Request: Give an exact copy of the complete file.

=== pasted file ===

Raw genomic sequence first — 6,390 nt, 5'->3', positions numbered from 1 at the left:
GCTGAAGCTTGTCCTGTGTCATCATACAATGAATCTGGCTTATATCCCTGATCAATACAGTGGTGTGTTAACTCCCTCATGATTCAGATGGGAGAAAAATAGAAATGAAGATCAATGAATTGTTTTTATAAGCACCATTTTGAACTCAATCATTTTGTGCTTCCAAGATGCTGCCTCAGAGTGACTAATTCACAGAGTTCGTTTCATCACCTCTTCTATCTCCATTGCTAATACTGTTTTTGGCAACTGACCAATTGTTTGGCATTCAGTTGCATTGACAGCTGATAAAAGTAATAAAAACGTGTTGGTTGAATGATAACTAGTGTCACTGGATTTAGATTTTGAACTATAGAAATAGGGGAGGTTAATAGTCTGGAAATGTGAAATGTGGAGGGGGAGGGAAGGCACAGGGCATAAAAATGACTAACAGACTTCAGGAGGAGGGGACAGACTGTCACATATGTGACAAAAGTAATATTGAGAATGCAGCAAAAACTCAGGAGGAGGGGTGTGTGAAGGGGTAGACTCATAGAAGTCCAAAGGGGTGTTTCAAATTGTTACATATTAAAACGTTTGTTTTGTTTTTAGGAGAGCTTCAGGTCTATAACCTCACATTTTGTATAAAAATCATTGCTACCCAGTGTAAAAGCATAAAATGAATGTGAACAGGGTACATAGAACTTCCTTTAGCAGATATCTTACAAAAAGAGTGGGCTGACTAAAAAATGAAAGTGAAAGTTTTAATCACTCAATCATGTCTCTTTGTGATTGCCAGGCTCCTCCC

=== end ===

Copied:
Raw genomic sequence first — 6,390 nt, 5'->3', positions numbered from 1 at the left:
GCTGAAGCTTGTCCTGTGTCATCATACAATGAATCTGGCTTATATCCCTGATCAATACAGTGGTGTGTTAACTCCCTCATGATTCAGATGGGAGAAAAATAGAAATGAAGATCAATGAATTGTTTTTATAAGCACCATTTTGAACTCAATCATTTTGTGCTTCCAAGATGCTGCCTCAGAGTGACTAATTCACAGAGTTCGTTTCATCACCTCTTCTATCTCCATTGCTAATACTGTTTTTGGCAACTGACCAATTGTTTGGCATTCAGTTGCATTGACAGCTGATAAAAGTAATAAAAACGTGTTGGTTGAATGATAACTAGTGTCACTGGATTTAGATTTTGAACTATAGAAATAGGGGAGGTTAATAGTCTGGAAATGTGAAATGTGGAGGGGGAGGGAAGGCACAGGGCATAAAAATGACTAACAGACTTCAGGAGGAGGGGACAGACTGTCACATATGTGACAAAAGTAATATTGAGAATGCAGCAAAAACTCAGGAGGAGGGGTGTGTGAAGGGGTAGACTCATAGAAGTCCAAAGGGGTGTTTCAAATTGTTACATATTAAAACGTTTGTTTTGTTTTTAGGAGAGCTTCAGGTCTATAACCTCACATTTTGTATAAAAATCATTGCTACCCAGTGTAAAAGCATAAAATGAATGTGAACAGGGTACATAGAACTTCCTTTAGCAGATATCTTACAAAAAGAGTGGGCTGACTAAAAAATGAAAGTGAAAGTTTTAATCACTCAATCATGTCTCTTTGTGATTGCCAGGCTCCTCCC